"An abundant gift of truly original vision."
Duncan Macmillan, The Scotsman
The biggest ever exhibition of Sir Grayson Perry's work, covering his 40-year career. Perry has gone from taking pottery evening classes to winning the Turner Prize, presenting television programmes on Channel 4 and writing acclaimed books. Pottery allowed him the opportunity to indulge his fascination with sex, Punk, and counterculture, amongst other things, in the most unlikely and polite of artforms. Today he is one of Britain's most celebrated artists and cultural figures.
Popular and provocative, Perry makes art that deals with difficult and complex ideas in an accessible and often funny way. He loves taking on big issues that are universally human: masculinity, sexuality, class, religion, politics and more. On view in this exhibition were subversive pots, brilliantly intricate prints, elaborate sculptures, and huge, captivating tapestries - all imbued with Perry's sharp wit and social commentary. Working with traditional artforms, Perry addresses the controversial issues of our times.
"One of my favourite exhibitions I’ve ever been to."
Frank Skinner, Absolute Radio
Banner image: Grayson Perry, Kenilworth AM1, 2010, custom-built motorcycle © Grayson Perry. Courtesy the artist and Victoria Miro. Photo: Angus Mill.
"Rarely have I been to a show that had such a nice vibe."
Laura Freeman, The Times
This comprehensive exhibition, which encompassed more than eighty works, was developed in close collaboration with the artist and Victoria Miro gallery. Instead of being presented chronologically, the show offered a journey through the main themes of Perry’s provocative art, including masculinity, sexuality, class, religion, politics and identity. Grayson Perry | Smash Hits displayed subversive pots, intricate prints, elaborate sculptures, and huge, captivating tapestries – all imbued with Perry’s sharp wit and social commentary.
Grayson Perry | Smash Hits brought together all the artist’s meticulously detailed prints and imaginary maps. The exhibition featured many of his tapestries, such as the rarely shown Walthamstow Tapestry (2009) which, at 15-metres in length, presents birth-to-death journey through shopping and brand names. Visitors also encountered the intricate cast-iron ship, Tomb of the Unknown Craftsman (2011) which was the centrepiece of Perry’s 2011 exhibition of the same name at the British Museum. The tomb is a memorial to all the anonymous craftsmen of history. Two rooms centred on the monumental tapestry series: Vanity of Small Differences (2012), which focus on class and are loosely based on William Hogarth’s A Rake’s Progress, as well as House for Essex tapestries (2015), which explore the life of a fictional Essex woman Julie Cope.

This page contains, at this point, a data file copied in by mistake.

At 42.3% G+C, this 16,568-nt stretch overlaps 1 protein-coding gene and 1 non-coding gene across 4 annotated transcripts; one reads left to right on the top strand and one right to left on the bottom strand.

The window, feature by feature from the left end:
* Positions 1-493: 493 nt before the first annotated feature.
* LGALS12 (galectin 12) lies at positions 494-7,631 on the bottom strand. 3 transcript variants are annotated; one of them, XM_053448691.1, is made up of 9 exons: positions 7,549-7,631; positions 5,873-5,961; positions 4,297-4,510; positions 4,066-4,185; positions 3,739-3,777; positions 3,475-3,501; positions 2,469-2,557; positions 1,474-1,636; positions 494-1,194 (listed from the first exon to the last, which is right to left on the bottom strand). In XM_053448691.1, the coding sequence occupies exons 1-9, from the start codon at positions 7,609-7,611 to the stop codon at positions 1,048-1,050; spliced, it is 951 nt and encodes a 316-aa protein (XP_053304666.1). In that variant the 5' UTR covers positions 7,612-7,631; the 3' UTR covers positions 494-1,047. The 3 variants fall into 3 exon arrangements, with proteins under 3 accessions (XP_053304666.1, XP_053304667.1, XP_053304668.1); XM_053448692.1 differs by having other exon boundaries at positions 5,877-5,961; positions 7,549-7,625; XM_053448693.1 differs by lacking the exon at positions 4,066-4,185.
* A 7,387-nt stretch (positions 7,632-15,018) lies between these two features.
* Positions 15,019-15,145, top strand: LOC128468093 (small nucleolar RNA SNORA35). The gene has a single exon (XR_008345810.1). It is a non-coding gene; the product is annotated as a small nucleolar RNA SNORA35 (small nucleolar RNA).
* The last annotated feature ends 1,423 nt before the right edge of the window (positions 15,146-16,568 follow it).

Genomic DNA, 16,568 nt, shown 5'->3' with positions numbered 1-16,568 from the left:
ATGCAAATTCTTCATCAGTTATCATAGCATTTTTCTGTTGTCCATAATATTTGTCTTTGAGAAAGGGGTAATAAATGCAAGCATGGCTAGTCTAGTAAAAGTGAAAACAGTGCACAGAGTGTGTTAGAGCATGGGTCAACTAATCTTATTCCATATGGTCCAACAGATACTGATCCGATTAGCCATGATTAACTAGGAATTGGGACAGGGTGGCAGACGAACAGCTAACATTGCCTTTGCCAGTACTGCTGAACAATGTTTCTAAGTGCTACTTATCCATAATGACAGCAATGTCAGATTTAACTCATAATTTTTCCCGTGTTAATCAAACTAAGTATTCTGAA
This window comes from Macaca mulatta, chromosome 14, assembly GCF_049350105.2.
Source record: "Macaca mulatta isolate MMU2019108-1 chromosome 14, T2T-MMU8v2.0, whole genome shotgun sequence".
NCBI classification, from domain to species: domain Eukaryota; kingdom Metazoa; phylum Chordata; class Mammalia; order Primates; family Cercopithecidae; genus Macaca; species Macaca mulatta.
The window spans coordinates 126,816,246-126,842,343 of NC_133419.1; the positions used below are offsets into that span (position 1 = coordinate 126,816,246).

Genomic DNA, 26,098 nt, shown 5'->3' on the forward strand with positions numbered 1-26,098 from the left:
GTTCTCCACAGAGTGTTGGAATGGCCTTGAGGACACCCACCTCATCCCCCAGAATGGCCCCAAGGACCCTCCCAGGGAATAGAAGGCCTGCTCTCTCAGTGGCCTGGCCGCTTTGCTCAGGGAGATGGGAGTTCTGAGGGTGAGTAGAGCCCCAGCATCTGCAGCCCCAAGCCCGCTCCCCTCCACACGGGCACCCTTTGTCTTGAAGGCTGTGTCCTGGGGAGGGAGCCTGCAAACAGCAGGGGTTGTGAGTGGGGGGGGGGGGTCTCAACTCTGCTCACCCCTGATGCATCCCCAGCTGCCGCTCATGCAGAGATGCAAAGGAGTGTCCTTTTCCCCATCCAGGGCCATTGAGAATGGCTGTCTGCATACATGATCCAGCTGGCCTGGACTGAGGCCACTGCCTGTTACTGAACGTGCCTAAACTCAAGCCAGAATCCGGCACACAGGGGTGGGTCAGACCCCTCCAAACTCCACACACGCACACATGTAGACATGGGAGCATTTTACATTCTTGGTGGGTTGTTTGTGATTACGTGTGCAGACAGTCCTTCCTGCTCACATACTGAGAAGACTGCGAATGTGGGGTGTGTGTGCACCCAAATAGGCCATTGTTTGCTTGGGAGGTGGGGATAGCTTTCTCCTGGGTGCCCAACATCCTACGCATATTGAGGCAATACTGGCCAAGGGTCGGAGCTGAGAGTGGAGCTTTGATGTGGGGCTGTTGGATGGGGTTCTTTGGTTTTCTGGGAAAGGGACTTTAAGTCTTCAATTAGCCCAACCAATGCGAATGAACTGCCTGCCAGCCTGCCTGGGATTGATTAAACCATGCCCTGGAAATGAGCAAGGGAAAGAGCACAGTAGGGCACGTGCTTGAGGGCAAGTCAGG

"The Hogarth of Modern Britain"
Waldemar Januszczak, The Sunday Times
The final room exhibited new works made in the past few months especially for the exhibition. These included a richly detailed tapestry, a large woodcut print, and pots and plates which explore themes of national identity. Perry’s latest pots, in the form of medieval beer flagons, are decorated with traditional slipware techniques and reference subjects ranging from the polarising effect of internet debate to heraldic iconography. This room also included objects chosen from his recent Channel 4 docuseries Grayson Perry’s Full English. Perry travelled around the country to try and uncover what Englishness means today. He invited interviewees to select personal items which to them represented Englishness. Piqued by the opportunity to show some of these items, alongside his new works on Englishness in Scotland, Perry has included various objects from a pub sign to a football flag, and a teacup to a letter from the Queen.
This exhibition was sponsored by Jigsaw Foundation and Friends of the National Galleries of Scotland, and is organised with the support of Victoria Miro and Paragon Press.
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